It was the first summer of the Civil War, and everyone thought it would be the last. Hundreds of thousands of Americans converged on train platforms and along country roads, waving handkerchiefs and shouting goodbyes as their men went off to military camps. In those first warm days of June 1861, there had been only a few skirmishes in the steep, stony mountains of western Virginia, but large armies of Union and Confederate soldiers were coalescing along the Potomac River. A major battle was coming, and it would be fought somewhere between Washington, D.C., and Richmond.

In the Union War Department a few steps from the White House, clerks wrote out dispatches to commanders in California, Oregon and the western territories. The federal government needed army regulars currently garrisoned at frontier forts to fight in the eastern theater. These soldiers should be sent immediately to the camps around Washington, D.C.

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Dan Kildee reunites with his high school teacher (who happens to be a Pulitzer Prize winner)
Clyde McGrady, February 12, 2020, Roll Call



For three years Dan Kildee sat in David Blight’s high school classroom watching his teacher bring history to life. They didn’t even have to leave the building — though they did that too, like when Blight stood in the middle of a field at Gettysburg describing Pickett’s charge, the crucial maneuver in the Civil War’s most famous battle.

“He literally stood there and depicted for us how those soldiers came across that big field and how many died,” Kildee says.

Today, Blight is a Pulitzer Prize-winning historian and professor at Yale, and Kildee is a congressman representing Flint, Michigan — a career he may not have had without his teacher’s encouragement. After all, it was Blight who supported him when he decided to run for a spot on the Flint Board of Education at only 18 years old.

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'A room with a different view’: Maryland unveils statues of Harriet Tubman, Frederick Douglass in State House
Emily Opilo, February 10. 2020, The Baltimore Sun



Until Nov. 1, 1864, the day Maryland lawmakers officially approved emancipation, fugitive slaves Harriet Tubman and Frederick Douglass could not legally enter their home state of Maryland, let alone the State House in Annapolis.

On Monday, the two abolitionists received a place of honor in that building. Statues of the two leaders were unveiled and dedicated during a joint legislative session held outside the Old House Chamber, where slavery in Maryland was formally abolished.

The installation of the statues of Tubman and Douglass marks the end of a nearly four-year-long push to honor the pair of abolitionists in the State House building, which still features controversial statues and artwork in an era of increasing scrutiny of such displays.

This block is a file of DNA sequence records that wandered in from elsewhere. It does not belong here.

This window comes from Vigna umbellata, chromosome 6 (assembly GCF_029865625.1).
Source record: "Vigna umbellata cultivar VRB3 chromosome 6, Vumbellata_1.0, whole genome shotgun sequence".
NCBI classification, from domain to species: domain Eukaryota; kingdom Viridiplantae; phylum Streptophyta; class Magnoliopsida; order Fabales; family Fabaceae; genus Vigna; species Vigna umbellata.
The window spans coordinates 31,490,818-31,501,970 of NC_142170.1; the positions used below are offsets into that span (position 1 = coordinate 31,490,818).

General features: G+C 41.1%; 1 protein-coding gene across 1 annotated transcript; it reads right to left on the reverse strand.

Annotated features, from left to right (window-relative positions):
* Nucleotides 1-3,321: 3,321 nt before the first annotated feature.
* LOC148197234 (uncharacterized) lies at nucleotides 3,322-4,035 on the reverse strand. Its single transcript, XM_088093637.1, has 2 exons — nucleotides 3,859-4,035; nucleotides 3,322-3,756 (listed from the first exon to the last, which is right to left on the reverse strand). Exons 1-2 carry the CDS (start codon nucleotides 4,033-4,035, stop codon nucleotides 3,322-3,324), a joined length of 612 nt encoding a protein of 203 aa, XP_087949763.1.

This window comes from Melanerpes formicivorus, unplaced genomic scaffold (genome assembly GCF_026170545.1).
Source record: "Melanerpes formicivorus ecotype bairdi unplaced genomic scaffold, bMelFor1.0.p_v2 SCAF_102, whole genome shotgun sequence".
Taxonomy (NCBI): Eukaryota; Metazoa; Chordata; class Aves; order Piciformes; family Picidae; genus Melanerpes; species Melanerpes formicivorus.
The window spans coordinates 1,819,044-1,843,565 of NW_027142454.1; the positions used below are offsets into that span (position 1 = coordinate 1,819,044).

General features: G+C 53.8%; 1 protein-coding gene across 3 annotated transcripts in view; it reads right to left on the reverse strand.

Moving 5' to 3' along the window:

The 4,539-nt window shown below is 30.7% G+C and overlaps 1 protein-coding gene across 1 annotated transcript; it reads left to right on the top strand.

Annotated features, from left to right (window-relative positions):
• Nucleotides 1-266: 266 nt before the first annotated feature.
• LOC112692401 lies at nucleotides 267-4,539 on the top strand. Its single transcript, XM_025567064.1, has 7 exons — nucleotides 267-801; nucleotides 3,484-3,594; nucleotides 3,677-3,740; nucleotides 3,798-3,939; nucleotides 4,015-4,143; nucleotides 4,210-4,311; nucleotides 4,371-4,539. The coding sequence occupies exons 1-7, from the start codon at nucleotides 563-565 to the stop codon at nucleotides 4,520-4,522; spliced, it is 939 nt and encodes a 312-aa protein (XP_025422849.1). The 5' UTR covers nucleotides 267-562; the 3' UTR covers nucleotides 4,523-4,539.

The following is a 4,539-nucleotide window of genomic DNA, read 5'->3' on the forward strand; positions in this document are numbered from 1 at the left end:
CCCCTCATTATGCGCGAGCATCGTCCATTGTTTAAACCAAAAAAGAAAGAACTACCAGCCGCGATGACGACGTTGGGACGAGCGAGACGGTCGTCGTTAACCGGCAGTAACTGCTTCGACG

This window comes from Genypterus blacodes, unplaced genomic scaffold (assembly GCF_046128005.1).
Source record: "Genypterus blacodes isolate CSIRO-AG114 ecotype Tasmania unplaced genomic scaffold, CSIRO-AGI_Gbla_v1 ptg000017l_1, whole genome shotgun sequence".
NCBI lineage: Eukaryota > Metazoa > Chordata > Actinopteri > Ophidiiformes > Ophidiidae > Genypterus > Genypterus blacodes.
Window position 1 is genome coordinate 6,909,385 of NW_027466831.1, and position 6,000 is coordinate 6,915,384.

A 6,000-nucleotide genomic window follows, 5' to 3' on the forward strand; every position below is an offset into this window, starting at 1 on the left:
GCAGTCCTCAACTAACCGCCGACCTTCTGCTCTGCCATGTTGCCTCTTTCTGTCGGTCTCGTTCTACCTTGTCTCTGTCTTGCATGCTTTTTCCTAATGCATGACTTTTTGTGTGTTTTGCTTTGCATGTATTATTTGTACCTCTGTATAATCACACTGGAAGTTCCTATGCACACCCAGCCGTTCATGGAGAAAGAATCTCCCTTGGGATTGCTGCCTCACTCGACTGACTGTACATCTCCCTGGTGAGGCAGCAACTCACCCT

Until 2017, a statue of Roger B. Taney, the U.S. Supreme Court justice who wrote the 1857 Dred Scott decision that upheld slavery and denied citizenship to African Americans, sat outside the Capitol.

Lawmakers voted to remove the statue days after the death of a woman in Charlottesville, Virginia, who was among a crowd condemning an event where hundreds of white nationalists protested the planned removal of a statue of Confederate Gen. Robert E. Lee.

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Can Slavery Reënactments Set Us Free?
Julian Lucas, February 10, 2020, The New Yorker

A gunshot echoed over starlit forest near the town of Marine on St. Croix, Minnesota. It was late October, already frigid, and chasers had pushed our group of ten fugitives to the edge of a lake. For a moment, we’d hesitated, shouts drawing closer as the black water winked, but the shot drove us all straight in. My legs went numb; Elyse, a high-school sophomore, exclaimed, “My God! ” Submerged to the waist, I waded through marsh grass and lamplight toward our conductor, who silently indicated the opposite bank. The Drinking Gourd shone overhead with exaggerated clarity. This was my third Underground Railroad Reënactment.

An hour had elapsed by the time we crossed the lake: seven teens, two elementary-school teachers, one “abolitionist,” and me. I had no idea where we were, only that it was about two hundred miles from Canada, where Justin Trudeau had just won reëlection after a blackface scandal, and forty from the waters of Lake Minnetonka, in which Prince orders Apollonia to “purify” herself in Purple Rain. As we stepped ashore, I thought of my enslaved forebears, wondering what they might make of our strange tribute.

“That’s what you’re concerned about, your ChapStick?” Elyse chided Max, a blond boy in a blue hat and checkered Vans. His lip balm was ruined—as was my notebook—but the baby doll he’d sworn to carry North was dry. (Elyse dubbed him Mother Max.) The whispers stopped with the arrival of our conductor, who led us on a rough path uphill. I was still smarting from a branch to the forehead when he stopped to deliver the night’s sixth lecture: “My name is Henry David Thoreau. This is Walden Pond.”